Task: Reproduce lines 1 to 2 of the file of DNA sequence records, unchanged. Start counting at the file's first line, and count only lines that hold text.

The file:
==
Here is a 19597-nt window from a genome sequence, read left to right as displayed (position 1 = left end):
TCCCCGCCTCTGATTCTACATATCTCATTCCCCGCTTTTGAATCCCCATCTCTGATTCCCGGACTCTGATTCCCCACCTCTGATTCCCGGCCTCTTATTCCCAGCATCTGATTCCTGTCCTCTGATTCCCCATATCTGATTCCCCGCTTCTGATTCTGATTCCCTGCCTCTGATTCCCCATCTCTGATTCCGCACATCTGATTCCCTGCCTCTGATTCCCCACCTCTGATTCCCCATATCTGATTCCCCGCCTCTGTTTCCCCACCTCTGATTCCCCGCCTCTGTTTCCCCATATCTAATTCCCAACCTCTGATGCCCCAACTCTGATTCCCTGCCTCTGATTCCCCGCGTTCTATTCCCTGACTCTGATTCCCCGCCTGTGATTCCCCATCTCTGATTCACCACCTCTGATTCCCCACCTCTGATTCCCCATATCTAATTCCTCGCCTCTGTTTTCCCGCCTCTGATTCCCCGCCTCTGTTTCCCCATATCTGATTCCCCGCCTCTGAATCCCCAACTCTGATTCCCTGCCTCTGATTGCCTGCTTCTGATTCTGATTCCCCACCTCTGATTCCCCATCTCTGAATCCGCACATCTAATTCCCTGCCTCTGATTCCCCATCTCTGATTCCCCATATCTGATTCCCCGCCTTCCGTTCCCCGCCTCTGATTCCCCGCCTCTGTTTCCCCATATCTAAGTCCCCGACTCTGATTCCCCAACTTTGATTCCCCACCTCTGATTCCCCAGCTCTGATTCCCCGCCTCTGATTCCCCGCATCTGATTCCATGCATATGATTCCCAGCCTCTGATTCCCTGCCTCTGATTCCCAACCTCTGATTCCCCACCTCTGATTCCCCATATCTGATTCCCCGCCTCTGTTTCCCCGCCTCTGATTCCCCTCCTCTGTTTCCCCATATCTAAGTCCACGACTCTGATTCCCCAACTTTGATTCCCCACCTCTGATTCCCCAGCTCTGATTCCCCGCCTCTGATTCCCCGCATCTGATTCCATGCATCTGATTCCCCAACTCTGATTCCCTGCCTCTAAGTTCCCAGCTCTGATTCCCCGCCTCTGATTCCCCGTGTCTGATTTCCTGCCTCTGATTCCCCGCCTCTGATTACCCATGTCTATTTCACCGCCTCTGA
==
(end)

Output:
Here is a 19597-nt window from a genome sequence, read left to right as displayed (position 1 = left end):
TCCCCGCCTCTGATTCTACATATCTCATTCCCCGCTTTTGAATCCCCATCTCTGATTCCCGGACTCTGATTCCCCACCTCTGATTCCCGGCCTCTTATTCCCAGCATCTGATTCCTGTCCTCTGATTCCCCATATCTGATTCCCCGCTTCTGATTCTGATTCCCTGCCTCTGATTCCCCATCTCTGATTCCGCACATCTGATTCCCTGCCTCTGATTCCCCACCTCTGATTCCCCATATCTGATTCCCCGCCTCTGTTTCCCCACCTCTGATTCCCCGCCTCTGTTTCCCCATATCTAATTCCCAACCTCTGATGCCCCAACTCTGATTCCCTGCCTCTGATTCCCCGCGTTCTATTCCCTGACTCTGATTCCCCGCCTGTGATTCCCCATCTCTGATTCACCACCTCTGATTCCCCACCTCTGATTCCCCATATCTAATTCCTCGCCTCTGTTTTCCCGCCTCTGATTCCCCGCCTCTGTTTCCCCATATCTGATTCCCCGCCTCTGAATCCCCAACTCTGATTCCCTGCCTCTGATTGCCTGCTTCTGATTCTGATTCCCCACCTCTGATTCCCCATCTCTGAATCCGCACATCTAATTCCCTGCCTCTGATTCCCCATCTCTGATTCCCCATATCTGATTCCCCGCCTTCCGTTCCCCGCCTCTGATTCCCCGCCTCTGTTTCCCCATATCTAAGTCCCCGACTCTGATTCCCCAACTTTGATTCCCCACCTCTGATTCCCCAGCTCTGATTCCCCGCCTCTGATTCCCCGCATCTGATTCCATGCATATGATTCCCAGCCTCTGATTCCCTGCCTCTGATTCCCAACCTCTGATTCCCCACCTCTGATTCCCCATATCTGATTCCCCGCCTCTGTTTCCCCGCCTCTGATTCCCCTCCTCTGTTTCCCCATATCTAAGTCCACGACTCTGATTCCCCAACTTTGATTCCCCACCTCTGATTCCCCAGCTCTGATTCCCCGCCTCTGATTCCCCGCATCTGATTCCATGCATCTGATTCCCCAACTCTGATTCCCTGCCTCTAAGTTCCCAGCTCTGATTCCCCGCCTCTGATTCCCCGTGTCTGATTTCCTGCCTCTGATTCCCCGCCTCTGATTACCCATGTCTATTTCACCGCCTCTGA